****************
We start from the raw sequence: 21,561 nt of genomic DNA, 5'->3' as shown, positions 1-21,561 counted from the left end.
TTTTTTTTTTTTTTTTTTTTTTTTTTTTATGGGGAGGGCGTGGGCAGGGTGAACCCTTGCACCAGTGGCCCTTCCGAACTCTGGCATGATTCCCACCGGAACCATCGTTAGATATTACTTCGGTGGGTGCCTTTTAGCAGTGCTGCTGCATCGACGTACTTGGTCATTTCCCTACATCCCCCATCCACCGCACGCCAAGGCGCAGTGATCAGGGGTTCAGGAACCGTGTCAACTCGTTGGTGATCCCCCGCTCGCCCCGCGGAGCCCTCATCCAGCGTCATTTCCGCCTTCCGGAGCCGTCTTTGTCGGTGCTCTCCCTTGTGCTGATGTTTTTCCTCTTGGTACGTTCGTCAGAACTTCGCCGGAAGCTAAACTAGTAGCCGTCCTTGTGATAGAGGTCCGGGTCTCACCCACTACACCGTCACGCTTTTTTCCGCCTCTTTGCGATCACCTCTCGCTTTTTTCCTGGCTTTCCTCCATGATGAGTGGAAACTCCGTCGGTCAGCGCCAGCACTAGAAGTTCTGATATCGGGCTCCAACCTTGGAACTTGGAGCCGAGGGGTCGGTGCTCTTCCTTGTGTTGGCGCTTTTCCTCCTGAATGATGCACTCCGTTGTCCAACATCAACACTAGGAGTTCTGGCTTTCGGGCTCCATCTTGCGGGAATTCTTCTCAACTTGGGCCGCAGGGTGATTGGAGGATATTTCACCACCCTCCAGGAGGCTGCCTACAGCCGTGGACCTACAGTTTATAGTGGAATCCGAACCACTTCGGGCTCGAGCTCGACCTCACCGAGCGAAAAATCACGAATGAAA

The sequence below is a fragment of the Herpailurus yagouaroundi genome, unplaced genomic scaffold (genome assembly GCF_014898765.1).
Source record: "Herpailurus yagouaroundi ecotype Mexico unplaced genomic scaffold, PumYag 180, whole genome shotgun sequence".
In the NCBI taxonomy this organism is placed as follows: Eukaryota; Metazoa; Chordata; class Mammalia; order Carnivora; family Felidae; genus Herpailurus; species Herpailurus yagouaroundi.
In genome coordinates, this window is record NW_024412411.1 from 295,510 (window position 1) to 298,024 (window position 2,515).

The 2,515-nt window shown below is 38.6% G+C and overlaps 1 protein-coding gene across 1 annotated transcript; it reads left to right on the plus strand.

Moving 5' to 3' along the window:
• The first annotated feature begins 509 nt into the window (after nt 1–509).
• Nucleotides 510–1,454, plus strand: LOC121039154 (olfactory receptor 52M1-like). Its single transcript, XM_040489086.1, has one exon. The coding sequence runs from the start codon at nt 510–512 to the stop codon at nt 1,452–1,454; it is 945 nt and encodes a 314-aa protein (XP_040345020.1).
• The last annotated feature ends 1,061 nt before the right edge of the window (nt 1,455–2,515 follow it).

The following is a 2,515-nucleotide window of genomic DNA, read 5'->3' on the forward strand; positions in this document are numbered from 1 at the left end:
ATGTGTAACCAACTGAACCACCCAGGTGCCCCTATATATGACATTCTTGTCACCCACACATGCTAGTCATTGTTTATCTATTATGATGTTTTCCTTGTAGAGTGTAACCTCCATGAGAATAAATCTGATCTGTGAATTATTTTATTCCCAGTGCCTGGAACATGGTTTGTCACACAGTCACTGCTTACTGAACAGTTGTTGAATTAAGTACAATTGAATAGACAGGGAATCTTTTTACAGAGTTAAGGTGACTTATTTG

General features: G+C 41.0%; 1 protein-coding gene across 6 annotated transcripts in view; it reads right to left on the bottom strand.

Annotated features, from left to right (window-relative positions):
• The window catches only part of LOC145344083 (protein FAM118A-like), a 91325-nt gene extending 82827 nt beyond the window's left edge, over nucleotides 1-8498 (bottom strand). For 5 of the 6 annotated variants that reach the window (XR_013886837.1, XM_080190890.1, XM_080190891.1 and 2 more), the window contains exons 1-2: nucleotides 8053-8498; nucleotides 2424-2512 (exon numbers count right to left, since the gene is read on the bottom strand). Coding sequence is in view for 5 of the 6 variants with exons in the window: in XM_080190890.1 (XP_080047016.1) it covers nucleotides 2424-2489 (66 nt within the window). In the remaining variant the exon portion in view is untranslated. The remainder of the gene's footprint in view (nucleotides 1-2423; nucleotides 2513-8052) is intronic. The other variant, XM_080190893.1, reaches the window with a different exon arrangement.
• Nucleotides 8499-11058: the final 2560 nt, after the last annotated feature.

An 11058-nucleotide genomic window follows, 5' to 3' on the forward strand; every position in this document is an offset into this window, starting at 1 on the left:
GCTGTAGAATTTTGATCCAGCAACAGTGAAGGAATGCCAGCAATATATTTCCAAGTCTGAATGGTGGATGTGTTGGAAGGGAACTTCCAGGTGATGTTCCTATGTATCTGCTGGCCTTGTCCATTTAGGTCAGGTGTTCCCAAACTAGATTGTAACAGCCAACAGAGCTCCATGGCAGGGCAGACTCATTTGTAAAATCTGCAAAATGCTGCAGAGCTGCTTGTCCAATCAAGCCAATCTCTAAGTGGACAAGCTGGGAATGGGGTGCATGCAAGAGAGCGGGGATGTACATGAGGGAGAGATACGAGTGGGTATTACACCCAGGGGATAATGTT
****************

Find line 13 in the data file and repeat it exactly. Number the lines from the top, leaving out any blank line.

ATGTGTAACCAACTGAACCACCCAGGTGCCCCTATATATGACATTCTTGTCACCCACACATGCTAGTCATTGTTTATCTATTATGATGTTTTCCTTGTAGAGTGTAACCTCCATGAGAATAAATCTGATCTGTGAATTATTTTATTCCCAGTGCCTGGAACATGGTTTGTCACACAGTCACTGCTTACTGAACAGTTGTTGAATTAAGTACAATTGAATAGACAGGGAATCTTTTTACAGAGTTAAGGTGACTTATTTG